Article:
The sushi is revolving, and the AI is watching.

Kaitenzushi restaurants (as revolving or conveyor belt sushi restaurants are called in Japanese) are facing a crisis in Japan right now. Over the last few weeks, a number of disgusting videos have surfaced online, showing giggling pranksters treating utensils and other items in unsanitary ways, then leaving them for the next unsuspecting customers to use.

The entire revolving sushi industry is built on the foundation of faith that the restaurants are safe to eat at, and Japan’s major kaitenzushi chains have been scrambling to try to restore public trust. In the latest such effort, revolving sushi chain Kura Sushi is turning to the power of AI.

Putting extra effort into cleanliness isn’t entirely new for Kura Sushi. Since 2011, it’s been placing covers over its sushi plates that make their way around the restaurant, which isn’t a widespread policy among kaitenzeushi chains in Japan. In these times of heightened concern, though, Kura wants to go one step further by using networks of in-restaurant AI cameras to catch pranksters before the items they tamper with go in anyone else’s mouth.

The cameras themselves have actually been in place for a while. As of 2021, all Kura Sushi branches in Japan are equipped with cameras along the conveyor apparatus that can automatically track how many plates a customer takes and calculate the bill at the end of their meal. For the anti-prankster initiative, the camera networks have been upgraded with AI capabilities that can spot suspicious behavior, such as someone taking a plate of sushi from the conveyor and then putting it back on, perhaps after doing something very gross to the fish or rice.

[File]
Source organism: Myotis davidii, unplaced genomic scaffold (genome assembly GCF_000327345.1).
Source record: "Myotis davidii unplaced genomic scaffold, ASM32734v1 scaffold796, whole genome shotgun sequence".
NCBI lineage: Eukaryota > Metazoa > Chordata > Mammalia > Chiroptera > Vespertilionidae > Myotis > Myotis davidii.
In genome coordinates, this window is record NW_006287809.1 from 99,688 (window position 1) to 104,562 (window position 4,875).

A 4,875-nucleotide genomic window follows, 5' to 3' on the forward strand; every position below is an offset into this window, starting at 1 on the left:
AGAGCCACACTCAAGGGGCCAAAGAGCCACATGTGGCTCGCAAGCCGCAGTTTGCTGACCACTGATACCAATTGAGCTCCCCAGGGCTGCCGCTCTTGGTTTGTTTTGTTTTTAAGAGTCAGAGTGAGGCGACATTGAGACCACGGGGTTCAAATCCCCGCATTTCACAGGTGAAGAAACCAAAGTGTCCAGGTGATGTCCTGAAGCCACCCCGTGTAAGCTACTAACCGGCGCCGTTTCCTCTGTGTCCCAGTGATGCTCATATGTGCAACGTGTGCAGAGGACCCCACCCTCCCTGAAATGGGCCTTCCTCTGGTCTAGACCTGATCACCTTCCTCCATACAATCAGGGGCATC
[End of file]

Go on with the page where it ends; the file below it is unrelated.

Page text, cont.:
Once such behavior is registered by the AI, it sends an alert to one of Kura Sushi’s regional operations centers, where a team confirms what happened in the recorded video and contacts the branch where the incident took place so that staff can remove the item from circulation, ask the prankster to explain themselves, and, if necessary, summon the police.

▼ A video demonstration of the system in action

“It would have been nice if we didn’t need to rely on this sort of system,” said a Kura Sushi spokesperson, “but it’s become necessary because of the inconsiderate actions of a small number of people. Diners want to be able to eat while feeling secure [about the sanitary conditions of the restaurant].”

The AI camera system went into operation on March 2.

Source: Mainichi Shimbun via Hachima Kiko, PR Wire
Images: PR Wire
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